In 1978, a book purporting to share a “new psychology of love, traditional values and spiritual growth” was published without fanfare. The book’s previously unknown author was a 42-year-old psychologist who had worked for the government, and then in private practice. The book moved slowly at first (a “word of mouth” book). It would take five years before it would hit the any bestseller lists, but then, it would make publishing history by reaching the granddaddy of them all—the New York Times Bestseller List—and remaining there for more than 10 years.
That book has now sold more than seven million copies in the US and Canada and has been translated into more than 23 languages. Its publisher, Simon and Schuster, says that in its generation “perhaps no other book … had a more profound impact on our intellectual and spiritual lives…”
That book is M. Scott Peck’s The Road Less Traveled. What was the reason for its unbelievable success? Was it full of brilliant insights? Did it contain answers to life’s greatest mysteries? Did it promise its readers instant happiness or infinite riches?
It did not.
What it did do was appear at the right moment in time. As Scott Peck himself described in a reflective introduction to its 25th Anniversary Edition in 2003, (two years before his death) the book spoke to a very large, very specific market and told them what they were waiting to hear.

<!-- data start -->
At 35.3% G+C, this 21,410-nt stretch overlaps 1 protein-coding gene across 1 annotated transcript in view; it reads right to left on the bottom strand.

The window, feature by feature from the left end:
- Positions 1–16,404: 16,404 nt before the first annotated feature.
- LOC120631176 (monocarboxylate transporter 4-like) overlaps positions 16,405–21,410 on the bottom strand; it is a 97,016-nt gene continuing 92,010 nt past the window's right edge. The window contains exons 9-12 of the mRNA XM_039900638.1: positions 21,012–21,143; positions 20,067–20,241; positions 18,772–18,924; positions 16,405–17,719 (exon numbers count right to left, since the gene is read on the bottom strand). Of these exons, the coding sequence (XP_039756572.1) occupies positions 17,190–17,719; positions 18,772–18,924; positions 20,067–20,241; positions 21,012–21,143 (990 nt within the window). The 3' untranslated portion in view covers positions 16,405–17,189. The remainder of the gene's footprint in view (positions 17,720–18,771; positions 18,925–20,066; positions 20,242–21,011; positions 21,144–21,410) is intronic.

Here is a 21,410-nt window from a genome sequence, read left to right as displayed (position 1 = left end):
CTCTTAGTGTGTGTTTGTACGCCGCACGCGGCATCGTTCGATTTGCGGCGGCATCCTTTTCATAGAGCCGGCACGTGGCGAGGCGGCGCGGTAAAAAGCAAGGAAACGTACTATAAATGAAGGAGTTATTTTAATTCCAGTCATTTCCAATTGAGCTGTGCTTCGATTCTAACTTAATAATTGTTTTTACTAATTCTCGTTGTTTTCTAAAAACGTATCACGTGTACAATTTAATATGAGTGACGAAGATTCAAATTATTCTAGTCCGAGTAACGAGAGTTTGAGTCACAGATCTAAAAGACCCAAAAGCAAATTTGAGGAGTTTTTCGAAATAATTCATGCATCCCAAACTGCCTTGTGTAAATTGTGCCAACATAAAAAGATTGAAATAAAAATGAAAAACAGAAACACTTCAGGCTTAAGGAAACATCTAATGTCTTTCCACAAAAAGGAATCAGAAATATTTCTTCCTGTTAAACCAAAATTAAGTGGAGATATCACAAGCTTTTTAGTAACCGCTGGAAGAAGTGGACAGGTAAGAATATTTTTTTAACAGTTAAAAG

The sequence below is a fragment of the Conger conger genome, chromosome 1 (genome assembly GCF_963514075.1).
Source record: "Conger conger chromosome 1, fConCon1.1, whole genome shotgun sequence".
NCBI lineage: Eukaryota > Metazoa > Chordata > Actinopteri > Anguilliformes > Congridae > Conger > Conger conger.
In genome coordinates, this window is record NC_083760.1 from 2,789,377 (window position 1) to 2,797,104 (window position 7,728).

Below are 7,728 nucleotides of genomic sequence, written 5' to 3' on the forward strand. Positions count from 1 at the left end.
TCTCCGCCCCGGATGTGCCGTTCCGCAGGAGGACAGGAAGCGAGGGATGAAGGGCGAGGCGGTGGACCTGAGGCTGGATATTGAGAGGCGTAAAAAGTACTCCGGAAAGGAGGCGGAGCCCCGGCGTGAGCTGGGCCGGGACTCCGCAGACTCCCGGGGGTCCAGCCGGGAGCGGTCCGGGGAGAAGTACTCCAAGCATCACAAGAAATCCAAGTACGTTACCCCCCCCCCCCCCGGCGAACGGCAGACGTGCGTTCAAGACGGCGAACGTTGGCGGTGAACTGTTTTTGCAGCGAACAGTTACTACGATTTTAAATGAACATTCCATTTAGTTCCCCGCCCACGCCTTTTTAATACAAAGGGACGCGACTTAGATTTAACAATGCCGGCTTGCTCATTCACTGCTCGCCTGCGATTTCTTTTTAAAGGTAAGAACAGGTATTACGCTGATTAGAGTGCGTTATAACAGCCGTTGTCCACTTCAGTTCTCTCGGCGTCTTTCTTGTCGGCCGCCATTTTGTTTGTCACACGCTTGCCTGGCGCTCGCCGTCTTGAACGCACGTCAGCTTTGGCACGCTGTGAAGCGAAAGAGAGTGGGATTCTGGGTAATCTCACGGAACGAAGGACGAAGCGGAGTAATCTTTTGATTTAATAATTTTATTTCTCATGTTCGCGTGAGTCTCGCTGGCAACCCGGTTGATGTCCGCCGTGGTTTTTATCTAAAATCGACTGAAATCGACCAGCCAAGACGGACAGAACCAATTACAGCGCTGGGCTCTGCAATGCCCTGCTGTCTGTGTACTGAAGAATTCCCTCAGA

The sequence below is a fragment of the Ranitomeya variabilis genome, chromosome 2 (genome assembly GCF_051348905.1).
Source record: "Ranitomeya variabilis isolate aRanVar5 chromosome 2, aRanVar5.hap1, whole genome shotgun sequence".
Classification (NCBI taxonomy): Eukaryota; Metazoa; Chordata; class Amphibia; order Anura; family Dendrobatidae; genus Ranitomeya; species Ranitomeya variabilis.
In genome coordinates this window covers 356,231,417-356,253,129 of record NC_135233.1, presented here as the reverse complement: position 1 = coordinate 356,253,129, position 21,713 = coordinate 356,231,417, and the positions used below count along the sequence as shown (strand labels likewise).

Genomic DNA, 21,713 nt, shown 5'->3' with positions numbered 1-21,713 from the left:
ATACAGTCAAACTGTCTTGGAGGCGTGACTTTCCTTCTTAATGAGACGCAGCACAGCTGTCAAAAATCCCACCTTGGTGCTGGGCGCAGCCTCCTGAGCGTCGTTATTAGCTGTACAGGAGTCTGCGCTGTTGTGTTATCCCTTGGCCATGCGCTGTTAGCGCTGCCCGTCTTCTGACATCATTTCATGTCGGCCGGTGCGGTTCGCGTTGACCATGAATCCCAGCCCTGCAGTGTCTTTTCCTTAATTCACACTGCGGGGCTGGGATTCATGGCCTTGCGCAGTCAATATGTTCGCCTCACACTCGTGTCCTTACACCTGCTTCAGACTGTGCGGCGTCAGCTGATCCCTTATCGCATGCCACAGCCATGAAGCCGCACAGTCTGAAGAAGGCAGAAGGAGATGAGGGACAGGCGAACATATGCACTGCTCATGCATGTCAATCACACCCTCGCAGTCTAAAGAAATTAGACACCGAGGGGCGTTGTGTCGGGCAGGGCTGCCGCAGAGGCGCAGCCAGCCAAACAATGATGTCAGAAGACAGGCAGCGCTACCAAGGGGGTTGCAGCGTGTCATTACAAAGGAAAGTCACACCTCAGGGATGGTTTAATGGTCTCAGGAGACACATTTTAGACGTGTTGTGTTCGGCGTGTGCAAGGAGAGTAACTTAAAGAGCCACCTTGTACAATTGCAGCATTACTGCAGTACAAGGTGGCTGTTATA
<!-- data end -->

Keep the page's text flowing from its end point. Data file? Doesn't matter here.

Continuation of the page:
The Road appeared two decades after the ascendance of both Alcoholics Anonymous and the widespread practice of psychotherapy in North America in the 1950s. “This had major implications,” Peck told his audiences. “One of them is that you are a body of people who have begun to transcend traditional culture.”
Part of what he meant by that was that the people who gravitated to, related to and referred to others his book were those people – and that at that time (as emotional healing therapies had become more mainstream in North American culture in the intervening two decades) there had developed huge market of people who were, as he put it, both “psychologically and spiritually sophisticated” and had begun to deeply contemplate “all the kinds of things that people shouldn’t talk about.” As he says in the introduction, “They were almost literally waiting to for someone to say such things out loud.”
Some people called him a prophet. He says he accepted that only because many pointed out that a prophet is not actually someone who can see the future, but “merely someone who can read the signs of the times.” The Road was a success, he says, “primarily because it was a book for its time; the audience made it a success.”
In the next post I will share five questions you can ask yourself to determine if your content is, as we like to say at Indie, ready to become a book whose moment has arrived. Are you a prophet in your own time? How do you find your communities of interest? Tune in next time and see…